Yellow Rhodia Paper.

The good folks at Rhodia Drive were kind enough to include me on a list of folks to provide feedback about the yellow Rhodia pad.

Shameful admission: I did not even know it existed.

Early conclusion: This is the nicest yellow paper I have ever written on!
Despite the reviews on this site for less-than-cheap papers, I actually like legal pads for the yellow paper and the format. Problem is, the paper often has a combination of too much tooth (soft pencils get eaten) and too much dye (lighter pencils don’t show up). As a result, I usually resort to white paper legal pads, even though I’m not sure they are still technically legal pads.

I have used the No. 19 lined pads of white and yellow paper for podcast notes over the last two weeks, to really get a feel. Backtracking: the Cold Horizon from Field Notes was, I think, a lovely notebook. But I hated the paper for pencil. The subtle dye in the pages repelled graphite enough that a quarter of mine are filled with…INK.* I tested the yellow Rhodia pad a lot before concluding anything because I was suspicious that my first impressions could not be true, that this dyed paper performed just like it’s bright-white counterpart.
But it does. I have never used yellow paper like this, and I will be a repeat user of this book for sure. I’d mention the smoothness of the paper and the solid construction of the Rhodia pads themselves. But, well, we all know this already. I really like the No. 19, coming in at 8.25 X 12.5 inches, with perfectly spaced lines, generous margins and printing on both sides.

My only qualm, and it is minor, is that the orange of the cover clashes with the yellow, chromatically. I understand that this orange is part of the Rhodia identity. But maybe using their black covers would be workable. Or, better yet: white covers with black printing? (Swoon.)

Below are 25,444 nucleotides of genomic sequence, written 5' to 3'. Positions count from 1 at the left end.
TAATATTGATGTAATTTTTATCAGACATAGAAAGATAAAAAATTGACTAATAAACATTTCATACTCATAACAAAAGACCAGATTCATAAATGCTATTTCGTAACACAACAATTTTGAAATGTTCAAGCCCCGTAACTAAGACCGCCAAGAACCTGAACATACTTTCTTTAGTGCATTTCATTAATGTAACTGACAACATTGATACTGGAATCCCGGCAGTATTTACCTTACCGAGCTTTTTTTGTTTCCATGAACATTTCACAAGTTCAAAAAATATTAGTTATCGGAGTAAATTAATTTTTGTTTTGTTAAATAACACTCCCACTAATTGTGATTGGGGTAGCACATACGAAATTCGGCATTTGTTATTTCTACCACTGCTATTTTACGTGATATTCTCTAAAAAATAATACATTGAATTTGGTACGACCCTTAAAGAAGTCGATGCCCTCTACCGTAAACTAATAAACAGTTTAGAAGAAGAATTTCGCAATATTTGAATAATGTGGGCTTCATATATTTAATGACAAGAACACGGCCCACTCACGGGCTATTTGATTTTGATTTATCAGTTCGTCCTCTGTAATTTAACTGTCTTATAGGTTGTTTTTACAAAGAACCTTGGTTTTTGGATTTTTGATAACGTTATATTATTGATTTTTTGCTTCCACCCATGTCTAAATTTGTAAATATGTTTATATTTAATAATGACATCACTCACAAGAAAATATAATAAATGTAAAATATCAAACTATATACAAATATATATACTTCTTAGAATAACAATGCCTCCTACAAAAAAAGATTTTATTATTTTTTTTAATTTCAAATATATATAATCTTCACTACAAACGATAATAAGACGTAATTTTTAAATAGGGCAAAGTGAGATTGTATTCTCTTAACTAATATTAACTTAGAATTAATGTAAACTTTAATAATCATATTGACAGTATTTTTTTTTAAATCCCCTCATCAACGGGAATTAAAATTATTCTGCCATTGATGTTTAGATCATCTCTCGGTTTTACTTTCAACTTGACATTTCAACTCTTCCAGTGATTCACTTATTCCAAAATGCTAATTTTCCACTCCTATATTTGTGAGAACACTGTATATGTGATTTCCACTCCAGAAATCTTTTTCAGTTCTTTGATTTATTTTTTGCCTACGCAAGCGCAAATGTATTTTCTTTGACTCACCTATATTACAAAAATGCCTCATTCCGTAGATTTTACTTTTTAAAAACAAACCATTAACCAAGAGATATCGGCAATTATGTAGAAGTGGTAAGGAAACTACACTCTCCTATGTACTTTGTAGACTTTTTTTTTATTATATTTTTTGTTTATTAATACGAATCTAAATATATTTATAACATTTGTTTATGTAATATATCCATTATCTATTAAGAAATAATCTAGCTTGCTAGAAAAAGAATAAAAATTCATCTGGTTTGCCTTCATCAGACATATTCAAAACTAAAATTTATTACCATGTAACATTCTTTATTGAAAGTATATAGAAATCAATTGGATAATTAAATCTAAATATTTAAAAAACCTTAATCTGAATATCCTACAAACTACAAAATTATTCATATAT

Thanks to Stephanie and Karen for the great notebooks to review, and definitely pick one of these up if you are even a remote fan of yellow paper.

*[Don’t tell anyone.]

Review of Tops Focus Notes Notepads.

We received a review package of Tops products from the folks at Shoplet and Tops (thanks!). We have two of their newish Focus Notes books to try, the letter-sized and small top-glued style.

The Focus Notes pads are designed for meeting and project notes. There is a top margin for “Date” and “Purpose.” The page is split into two main columns. The “Notes” column takes up the majority of the page, with lines that approximate “college ruled” paper. The left column has no lines and is the “Cue Column.” The bottom margin is for the “Summary”.
The funny thing is that this format was very handy when I filled up a few paged with different kinds of pencil for review purposes, for a graphite assessment, and for a general review. I can imagine these columns coming in handy in the kinds of community outreach and higher ed meetings I used to attend at my last regular job and when I was in AmeriCorps. The lines are a nice, light grey that is easy on the eyes. The lines are even light enough to not interfere with graphite marks, provided Comrades use something darker than a Faber-Castell 9000 HB.
The paper is thin and not enormously opaque; I can see the lines from the page under the one I’m writing on a bit. But the paper is very smooth and takes pencil very well. It lacks the roughness and fragility of typical legal pad paper, in my opinion. I’d much rather use one of these for taking furious meeting notes than a cheap legal pad (or the back of the printed meeting agenda). If it makes sense to say, this paper reveals graphite shades/hues to be pretty true. Some papers make cores look darker, while others make them appear more lightly. This paper does a good job of running to what I feel is the true darkness of a pencil’s core. Smear resistance is shockingly good, and ghosting is no issue, since the pages are only printed on one side.
The printing quality various from good to Okay. Some of the lines have breaks, and the lines on different pages don’t exactly line up. But these aren’t premium-priced French notebooks or pseudo-European books, either. The quality is actually quite good for the price and purpose of these books.
I like the design, but I think it could be a little better with a few changes:

1) The top margin just takes up too much space.
2) The “Cue Column” has the word “column” in it, while the “Notes” section does not. I’m not sure why.
3) Graph paper or a dot grid would be very nice. But the line spacing is nice for meeting notes, as they are.

In all, I think these pads will be useful for pencil reviews, since they help to organize thoughts about them (to be turned into a blogged review) and since the graphite’s core will reveal its true…darkness.